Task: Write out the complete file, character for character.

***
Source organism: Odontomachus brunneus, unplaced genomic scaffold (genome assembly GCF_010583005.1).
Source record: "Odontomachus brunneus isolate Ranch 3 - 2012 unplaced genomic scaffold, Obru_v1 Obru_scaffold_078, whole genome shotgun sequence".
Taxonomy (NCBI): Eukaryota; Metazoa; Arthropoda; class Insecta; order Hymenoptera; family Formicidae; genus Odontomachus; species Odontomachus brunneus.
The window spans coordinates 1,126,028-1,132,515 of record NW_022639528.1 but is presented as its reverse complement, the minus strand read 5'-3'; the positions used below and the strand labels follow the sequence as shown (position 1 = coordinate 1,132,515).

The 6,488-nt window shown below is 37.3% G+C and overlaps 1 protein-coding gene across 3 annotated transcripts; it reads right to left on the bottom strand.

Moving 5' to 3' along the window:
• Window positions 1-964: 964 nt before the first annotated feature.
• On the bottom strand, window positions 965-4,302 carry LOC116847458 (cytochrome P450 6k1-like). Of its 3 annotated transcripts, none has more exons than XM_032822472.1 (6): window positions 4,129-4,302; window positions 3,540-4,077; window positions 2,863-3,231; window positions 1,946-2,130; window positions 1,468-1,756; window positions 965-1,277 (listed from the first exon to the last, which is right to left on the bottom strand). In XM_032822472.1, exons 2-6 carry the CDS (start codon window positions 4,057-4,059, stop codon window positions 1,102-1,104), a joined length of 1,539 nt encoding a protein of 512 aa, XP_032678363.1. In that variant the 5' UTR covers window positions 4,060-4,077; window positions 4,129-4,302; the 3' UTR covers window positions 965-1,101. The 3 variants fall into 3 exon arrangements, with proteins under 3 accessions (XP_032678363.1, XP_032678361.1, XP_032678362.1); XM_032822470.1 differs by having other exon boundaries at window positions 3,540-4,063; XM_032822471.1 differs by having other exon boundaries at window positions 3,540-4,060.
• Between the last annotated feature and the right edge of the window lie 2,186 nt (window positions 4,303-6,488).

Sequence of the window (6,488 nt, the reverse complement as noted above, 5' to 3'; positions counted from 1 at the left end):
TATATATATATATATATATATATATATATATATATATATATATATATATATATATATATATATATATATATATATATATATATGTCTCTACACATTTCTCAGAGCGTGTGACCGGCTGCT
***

Source organism: Odontomachus brunneus, unplaced genomic scaffold (genome assembly GCF_010583005.1).
Source record: "Odontomachus brunneus isolate Ranch 3 - 2012 unplaced genomic scaffold, Obru_v1 Obru_scaffold_078, whole genome shotgun sequence".
Taxonomy (NCBI): Eukaryota; Metazoa; Arthropoda; class Insecta; order Hymenoptera; family Formicidae; genus Odontomachus; species Odontomachus brunneus.
The window spans coordinates 1,126,028-1,132,515 of record NW_022639528.1 but is presented as its reverse complement, the minus strand read 5'-3'; the positions used below and the strand labels follow the sequence as shown (position 1 = coordinate 1,132,515).

The 6,488-nt window shown below is 37.3% G+C and overlaps 1 protein-coding gene across 3 annotated transcripts; it reads right to left on the bottom strand.

Moving 5' to 3' along the window:
• Window positions 1-964: 964 nt before the first annotated feature.
• On the bottom strand, window positions 965-4,302 carry LOC116847458 (cytochrome P450 6k1-like). Of its 3 annotated transcripts, none has more exons than XM_032822472.1 (6): window positions 4,129-4,302; window positions 3,540-4,077; window positions 2,863-3,231; window positions 1,946-2,130; window positions 1,468-1,756; window positions 965-1,277 (listed from the first exon to the last, which is right to left on the bottom strand). In XM_032822472.1, exons 2-6 carry the CDS (start codon window positions 4,057-4,059, stop codon window positions 1,102-1,104), a joined length of 1,539 nt encoding a protein of 512 aa, XP_032678363.1. In that variant the 5' UTR covers window positions 4,060-4,077; window positions 4,129-4,302; the 3' UTR covers window positions 965-1,101. The 3 variants fall into 3 exon arrangements, with proteins under 3 accessions (XP_032678363.1, XP_032678361.1, XP_032678362.1); XM_032822470.1 differs by having other exon boundaries at window positions 3,540-4,063; XM_032822471.1 differs by having other exon boundaries at window positions 3,540-4,060.
• Between the last annotated feature and the right edge of the window lie 2,186 nt (window positions 4,303-6,488).

Sequence of the window (6,488 nt, the reverse complement as noted above, 5' to 3'; positions counted from 1 at the left end):
TATATATATATATATATATATATATATATATATATATATATATATATATATATATATATATATATATATATATATATATATATGTCTCTACACATTTCTCAGAGCGTGTGACCGGCTGCT